1. Steve Florek on September 22nd, 2013 11:19 am

    Isn’t this the Return of the Object-Relational Database, this time starring JSON as the object representation? What seems to be popular today is “lazy impedance matching”–only create relational projections of subsets of data as needed for analytical purposes, instead of OR’s grand unification approach targeted towards application data persistence.

  2. Curt Monash on September 22nd, 2013 12:10 pm


    The ORDBMS wound up just being a general framework of accommodating new datatypes. Schema-on-need is a particular way of making use of that framework.

    Separately, the framework isn’t exactly right for the extensibility needs, so it’s not exactly correct to say that all that’s happening here is a use of the general extensibility framework.

  3. Hadoop startup Hadapt pushing ‘schema-less SQL’ — Tech News and Analysis on September 23rd, 2013 12:55 pm

    […] joint SQL-NoSQL support is likely to become a lot more normal for analytic databases. Curt Monash has a good technical breakdown of the new Hadapt feature. Related researchSubscriber Content? Subscriber Content comes from […]

  4. Phil Ayres on September 24th, 2013 4:10 am

    This sounds like an interesting approach. I would be interested to compare Hadapt to ElasticSearch, which is schema less, sucking up JSON and providing great query performance on any nested attribute. I have started to see others use this type of DB for previously transactional database requirements.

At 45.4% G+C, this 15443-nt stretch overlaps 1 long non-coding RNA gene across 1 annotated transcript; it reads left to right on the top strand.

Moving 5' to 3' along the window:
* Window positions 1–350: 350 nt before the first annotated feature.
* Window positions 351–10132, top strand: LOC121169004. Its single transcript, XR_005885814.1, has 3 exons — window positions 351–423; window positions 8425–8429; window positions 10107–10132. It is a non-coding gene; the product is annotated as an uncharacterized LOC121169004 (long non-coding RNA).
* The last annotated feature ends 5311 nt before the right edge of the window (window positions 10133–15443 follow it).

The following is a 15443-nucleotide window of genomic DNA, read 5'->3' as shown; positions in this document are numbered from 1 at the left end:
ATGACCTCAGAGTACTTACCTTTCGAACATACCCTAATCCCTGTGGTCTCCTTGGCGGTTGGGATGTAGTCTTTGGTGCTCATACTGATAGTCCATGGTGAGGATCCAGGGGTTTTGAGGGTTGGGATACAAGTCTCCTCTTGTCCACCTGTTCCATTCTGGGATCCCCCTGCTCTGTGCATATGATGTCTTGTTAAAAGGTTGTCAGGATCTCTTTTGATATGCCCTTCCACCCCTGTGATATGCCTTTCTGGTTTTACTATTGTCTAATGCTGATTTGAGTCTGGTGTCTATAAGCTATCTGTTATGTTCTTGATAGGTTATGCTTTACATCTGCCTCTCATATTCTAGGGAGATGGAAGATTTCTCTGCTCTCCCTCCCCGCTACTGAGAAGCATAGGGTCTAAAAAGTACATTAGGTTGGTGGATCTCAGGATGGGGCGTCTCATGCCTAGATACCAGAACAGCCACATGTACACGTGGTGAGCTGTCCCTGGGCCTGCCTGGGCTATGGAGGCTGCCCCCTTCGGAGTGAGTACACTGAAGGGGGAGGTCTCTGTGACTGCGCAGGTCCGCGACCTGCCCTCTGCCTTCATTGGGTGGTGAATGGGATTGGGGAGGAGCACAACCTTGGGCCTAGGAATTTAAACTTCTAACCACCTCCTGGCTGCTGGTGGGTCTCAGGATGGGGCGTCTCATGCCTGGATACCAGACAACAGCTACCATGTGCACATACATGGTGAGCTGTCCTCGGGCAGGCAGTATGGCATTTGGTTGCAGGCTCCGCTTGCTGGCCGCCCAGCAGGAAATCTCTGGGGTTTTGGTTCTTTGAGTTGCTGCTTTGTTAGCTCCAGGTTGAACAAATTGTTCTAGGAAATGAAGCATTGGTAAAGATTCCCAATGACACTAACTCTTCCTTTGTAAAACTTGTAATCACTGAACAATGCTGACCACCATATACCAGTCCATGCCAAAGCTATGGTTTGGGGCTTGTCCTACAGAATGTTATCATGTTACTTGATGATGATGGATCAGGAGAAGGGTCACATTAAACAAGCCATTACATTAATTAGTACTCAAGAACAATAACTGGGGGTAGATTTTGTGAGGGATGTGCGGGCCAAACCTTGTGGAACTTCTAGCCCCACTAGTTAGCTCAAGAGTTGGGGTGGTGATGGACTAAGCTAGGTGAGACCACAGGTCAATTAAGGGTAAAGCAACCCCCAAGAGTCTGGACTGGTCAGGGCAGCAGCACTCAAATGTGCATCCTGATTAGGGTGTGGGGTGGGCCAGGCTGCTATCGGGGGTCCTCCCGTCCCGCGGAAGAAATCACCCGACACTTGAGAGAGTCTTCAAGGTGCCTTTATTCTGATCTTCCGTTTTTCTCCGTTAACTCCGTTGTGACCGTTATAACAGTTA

Definitely another tech I need to research more closely.

  5. JSON in Teradata | DBMS 2 : DataBase Management System Services on October 24th, 2013 7:42 am

    […] coined the term schema-on-need last month. More precisely, I coined it while being briefed on JSON-in-Teradata, which was […]

  6. Vertica 7 | DBMS 2 : DataBase Management System Services on December 5th, 2013 2:50 pm

    […] Zone, a schema-on-need technology very much like Hadapt’s (but of course with access to Vertica […]

  7. DBMS2 revisited | DBMS 2 : DataBase Management System Services on March 23rd, 2014 7:52 am

    […] Schema-on-read, and its smarter younger brother schema-on-need. […]

  8. Dynamic Late Binding Schemas on Need | Database Fog Blog on April 3rd, 2014 2:27 pm

    […] very much like Curt Monash’s posts on dynamic schemas and schema-on-need… here and here are two examples. They make me think… But I am missing something… I mean […]

  9. Thoughts on in-memory columnar add-ons | DBMS 2 : DataBase Management System Services on October 21st, 2014 12:59 am

    […] of this approach, I don’t believe in complete alternatives to analytic RDBMS. The rise of analytic DBMS oriented toward multi-structured data just strengthens that […]

  10. Notes on analytic technology, May 13, 2015 | DBMS 2 : DataBase Management System Services on May 13th, 2015 10:38 pm

    […] If I’m right that analytics is or at least should be modular and iterative, it’s easy to see why people hate multi-year data warehouse creation projects. Perhaps it’s also easy to see why I like the idea of schema-on-need. […]